By the mid-1980s, during a successful campaign to scale back some of the provisions of the 1968 Gun Control Act, Ackerman McQueen staff members had begun moving into the second floor of the NRA’s headquarters on Rhode Island Avenue in the District. And before long, the NRA’s in-house public affairs staff, including Aquilino, was fired en masse, the jobs outsourced to Ackerman McQueen.
The agency took an increasing role in fundraising and grooming senior NRA officials for public appearances.
“They had an awful lot of control,” said Jeff Knox, the son of a former NRA executive who clashed with Ackerman McQueen over its high fees.
The NRA advertising produced by “Ack-Mac,” as the firm is sometimes called, gradually became more hard-edged.
“Should you shoot a rapist before he cuts your throat?” asked one ad that showed an assailant wearing a nylon-stocking mask. “American women” the ad continued, “are realizing that they must take responsibility for their own self-defense.”
Another spot showed an elderly woman being assaulted on her front stoop. “If you’re attacked on your porch, do you want your neighbors to be opposed to gun ownership, or members of the NRA?”
In 1995, when President Bill Clinton supported crime legislation that included new gun-control measures, Ackerman McQueen responded with one of its more incendiary print advertisements, suggesting that the legislation would permit the Bureau of Alcohol, Tobacco, Firearms and Explosives to “intensify its reign of storm trooper tactics.” The full-page ad, which ran in The Washington Post, among other publications, showed federal agents in black SWAT gear bearing submachine guns and bursting into a home.
The headline: “Tell the Clinton White House to stay out of your House.”
At the same time, in a fundraising letter, the NRA said that a Clinton administration ban on semiautomatic weapons “gives jack-booted government thugs more power to take away our constitutional rights, break in our doors, seize our guns, destroy our property and even injure or kill us.”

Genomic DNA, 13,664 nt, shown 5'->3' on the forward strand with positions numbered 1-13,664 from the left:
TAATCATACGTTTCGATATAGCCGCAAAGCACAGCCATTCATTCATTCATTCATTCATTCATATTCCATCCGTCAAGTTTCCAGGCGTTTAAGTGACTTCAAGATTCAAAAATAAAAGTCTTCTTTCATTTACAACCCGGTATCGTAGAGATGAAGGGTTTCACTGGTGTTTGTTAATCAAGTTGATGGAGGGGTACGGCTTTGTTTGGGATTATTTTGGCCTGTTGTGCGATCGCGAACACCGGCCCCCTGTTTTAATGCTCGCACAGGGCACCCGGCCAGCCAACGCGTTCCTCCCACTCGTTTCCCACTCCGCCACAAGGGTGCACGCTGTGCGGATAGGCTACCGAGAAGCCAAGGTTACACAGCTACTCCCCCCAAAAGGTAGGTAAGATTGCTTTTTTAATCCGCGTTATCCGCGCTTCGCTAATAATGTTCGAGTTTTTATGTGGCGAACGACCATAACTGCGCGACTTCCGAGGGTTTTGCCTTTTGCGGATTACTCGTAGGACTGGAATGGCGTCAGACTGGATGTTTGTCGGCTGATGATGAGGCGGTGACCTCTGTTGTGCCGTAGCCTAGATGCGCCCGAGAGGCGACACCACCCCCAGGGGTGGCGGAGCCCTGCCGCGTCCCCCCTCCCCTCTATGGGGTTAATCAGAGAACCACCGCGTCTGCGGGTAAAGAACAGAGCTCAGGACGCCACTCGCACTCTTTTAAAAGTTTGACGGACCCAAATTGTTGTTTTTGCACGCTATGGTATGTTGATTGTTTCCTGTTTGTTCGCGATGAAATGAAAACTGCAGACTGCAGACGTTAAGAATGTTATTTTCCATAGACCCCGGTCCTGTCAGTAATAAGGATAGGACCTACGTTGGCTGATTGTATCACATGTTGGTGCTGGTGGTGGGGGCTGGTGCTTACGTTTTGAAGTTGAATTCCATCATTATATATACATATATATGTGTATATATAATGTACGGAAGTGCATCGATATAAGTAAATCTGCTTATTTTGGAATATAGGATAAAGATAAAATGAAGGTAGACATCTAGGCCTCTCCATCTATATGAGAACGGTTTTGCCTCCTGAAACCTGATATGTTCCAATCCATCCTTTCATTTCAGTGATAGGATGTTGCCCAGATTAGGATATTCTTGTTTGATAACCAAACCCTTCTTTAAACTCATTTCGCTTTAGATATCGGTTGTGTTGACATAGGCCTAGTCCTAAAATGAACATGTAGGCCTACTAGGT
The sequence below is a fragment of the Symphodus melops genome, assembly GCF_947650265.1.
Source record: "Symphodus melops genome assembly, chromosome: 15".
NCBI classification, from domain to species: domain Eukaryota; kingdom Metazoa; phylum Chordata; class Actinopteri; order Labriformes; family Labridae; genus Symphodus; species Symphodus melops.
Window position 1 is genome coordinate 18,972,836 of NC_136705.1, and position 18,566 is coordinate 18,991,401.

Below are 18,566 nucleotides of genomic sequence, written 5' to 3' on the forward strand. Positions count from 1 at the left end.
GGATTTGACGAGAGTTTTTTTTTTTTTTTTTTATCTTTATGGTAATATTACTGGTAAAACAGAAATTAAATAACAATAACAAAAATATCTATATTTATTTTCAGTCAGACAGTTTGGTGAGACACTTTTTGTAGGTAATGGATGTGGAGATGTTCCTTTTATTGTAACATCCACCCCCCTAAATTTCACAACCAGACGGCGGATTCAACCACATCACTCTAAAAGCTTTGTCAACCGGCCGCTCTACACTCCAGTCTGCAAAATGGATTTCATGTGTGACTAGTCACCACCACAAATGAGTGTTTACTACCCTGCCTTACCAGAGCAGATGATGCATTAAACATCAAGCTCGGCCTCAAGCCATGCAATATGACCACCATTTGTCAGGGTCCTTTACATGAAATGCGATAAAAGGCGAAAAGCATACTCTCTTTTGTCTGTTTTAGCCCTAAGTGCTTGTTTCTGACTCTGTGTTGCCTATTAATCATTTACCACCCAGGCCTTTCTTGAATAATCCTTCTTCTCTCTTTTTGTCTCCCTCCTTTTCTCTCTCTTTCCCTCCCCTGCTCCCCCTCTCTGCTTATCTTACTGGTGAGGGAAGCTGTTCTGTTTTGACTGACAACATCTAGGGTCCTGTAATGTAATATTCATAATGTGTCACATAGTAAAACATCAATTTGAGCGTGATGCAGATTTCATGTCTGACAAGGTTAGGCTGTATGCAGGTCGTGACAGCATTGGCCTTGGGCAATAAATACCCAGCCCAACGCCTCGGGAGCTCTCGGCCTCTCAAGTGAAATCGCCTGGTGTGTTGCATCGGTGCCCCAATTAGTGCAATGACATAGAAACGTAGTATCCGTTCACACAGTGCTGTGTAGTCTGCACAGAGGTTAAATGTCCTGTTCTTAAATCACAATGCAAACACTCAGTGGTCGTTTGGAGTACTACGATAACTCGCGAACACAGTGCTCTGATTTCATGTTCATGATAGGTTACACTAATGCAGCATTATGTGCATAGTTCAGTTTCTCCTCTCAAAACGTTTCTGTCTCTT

The letter was signed by LaPierre but written by Ackerman McQueen, former NRA executives said.
“Not too long ago,” the letter continued, “it was unthinkable for federal agents wearing Nazi bucket helmets and black storm trooper uniforms to attack law-abiding citizens. Not today.”
The following month, the federal building in downtown Oklahoma City was bombed. Two weeks later, former president George H.W. Bush sent the NRA a letter to say that he was canceling his membership.
Bush noted that among those killed in the bombing was a Secret Service agent who had served on his security team. “He was no Nazi,” the former president wrote. The NRA’s “broadside against Federal agents deeply offends my own sense of decency and honor; and it offends my concept of service to country.”
Said Feldman, the former lobbyist, in his book “Ricochet: Confessions of a Gun Lobbyist,” “The advertisement and Wayne’s harsh words were poorly timed.”
Helping to win fights
By the late 1990s, there was growing unease in the NRA about the amount of money Ackerman McQueen was earning. In addition to retaining a no-contract flat monthly fee of approximately $80,000, the firm was earning potentially much more from commissions for fundraising drives and the placement of advertising, according to former NRA executives and members.
One senior NRA executive, Jim Baker, distrusted Ackerman McQueen so much that he had his office swept for bugs, Feldman said. Neal Knox, then the first vice president of the NRA, ordered LaPierre to fire the agency. But in the end, it was Ackerman McQueen that managed to sideline Knox.
“If you are a company that has a client that is your golden goose, you are going to do what you can to maintain that client,” said Jeff Knox, Neal’s son, who remains an NRA member.
Although LaPierre said he had carried out the order, he instead teamed up with Tony Makris, president of the Mercury Group, to have Knox replaced with actor Charlton Heston.
Makris and LaPierre had been friends since the early 1980s, former executives said. And LaPierre’s wife has worked at the Mercury Group.
“With the help of Ackerman McQueen, [LaPierre] accused Knox of ‘right-wing extremism’ and claimed that his majority board members wanted to turn the NRA into a ‘militia-type organization,’ ” Feldman later wrote.
With Knox gone, Ackerman McQueen and the Mercury Group retained their lucrative contract. The Oklahoma company also briefly picked up the National Shooting Sports Foundation, which represents gun manufacturers and had been threatened with lawsuits by city governments in the late 1990s.
At one point, Ackerman McQueen prepared an advertisement that showed the stars and stripes being ripped from an American flag as a voice-over alleged that big-city mayors and their greedy lawyers were attempting to destroy an industry that had won world wars.